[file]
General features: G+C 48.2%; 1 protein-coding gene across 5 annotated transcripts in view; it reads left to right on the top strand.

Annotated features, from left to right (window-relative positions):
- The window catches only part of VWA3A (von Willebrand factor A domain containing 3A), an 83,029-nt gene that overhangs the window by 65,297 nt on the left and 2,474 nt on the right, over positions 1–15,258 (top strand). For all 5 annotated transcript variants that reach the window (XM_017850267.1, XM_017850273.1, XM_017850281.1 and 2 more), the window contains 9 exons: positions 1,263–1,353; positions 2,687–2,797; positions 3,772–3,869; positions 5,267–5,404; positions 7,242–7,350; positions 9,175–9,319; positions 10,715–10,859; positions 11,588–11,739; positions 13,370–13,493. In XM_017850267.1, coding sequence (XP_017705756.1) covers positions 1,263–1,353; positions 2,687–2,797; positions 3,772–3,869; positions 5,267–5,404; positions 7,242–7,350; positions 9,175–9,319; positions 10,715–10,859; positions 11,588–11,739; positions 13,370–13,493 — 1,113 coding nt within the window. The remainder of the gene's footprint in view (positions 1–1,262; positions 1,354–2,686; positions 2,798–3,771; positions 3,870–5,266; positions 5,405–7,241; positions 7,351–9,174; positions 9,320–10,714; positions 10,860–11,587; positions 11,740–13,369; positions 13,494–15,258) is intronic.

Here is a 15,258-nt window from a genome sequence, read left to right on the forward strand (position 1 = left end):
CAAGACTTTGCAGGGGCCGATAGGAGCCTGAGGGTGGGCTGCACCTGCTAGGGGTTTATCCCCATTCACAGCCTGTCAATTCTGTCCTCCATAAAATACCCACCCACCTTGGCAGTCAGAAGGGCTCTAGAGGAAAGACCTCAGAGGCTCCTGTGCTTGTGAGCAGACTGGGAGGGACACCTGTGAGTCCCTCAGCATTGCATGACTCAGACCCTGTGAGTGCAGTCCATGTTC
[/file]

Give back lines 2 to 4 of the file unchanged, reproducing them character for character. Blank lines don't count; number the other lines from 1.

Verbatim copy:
Annotated features, from left to right (window-relative positions):
- The window catches only part of VWA3A (von Willebrand factor A domain containing 3A), an 83,029-nt gene that overhangs the window by 65,297 nt on the left and 2,474 nt on the right, over positions 1–15,258 (top strand). For all 5 annotated transcript variants that reach the window (XM_017850267.1, XM_017850273.1, XM_017850281.1 and 2 more), the window contains 9 exons: positions 1,263–1,353; positions 2,687–2,797; positions 3,772–3,869; positions 5,267–5,404; positions 7,242–7,350; positions 9,175–9,319; positions 10,715–10,859; positions 11,588–11,739; positions 13,370–13,493. In XM_017850267.1, coding sequence (XP_017705756.1) covers positions 1,263–1,353; positions 2,687–2,797; positions 3,772–3,869; positions 5,267–5,404; positions 7,242–7,350; positions 9,175–9,319; positions 10,715–10,859; positions 11,588–11,739; positions 13,370–13,493 — 1,113 coding nt within the window. The remainder of the gene's footprint in view (positions 1–1,262; positions 1,354–2,686; positions 2,798–3,771; positions 3,870–5,266; positions 5,405–7,241; positions 7,351–9,174; positions 9,320–10,714; positions 10,860–11,587; positions 11,740–13,369; positions 13,494–15,258) is intronic.

Here is a 15,258-nt window from a genome sequence, read left to right on the forward strand (position 1 = left end):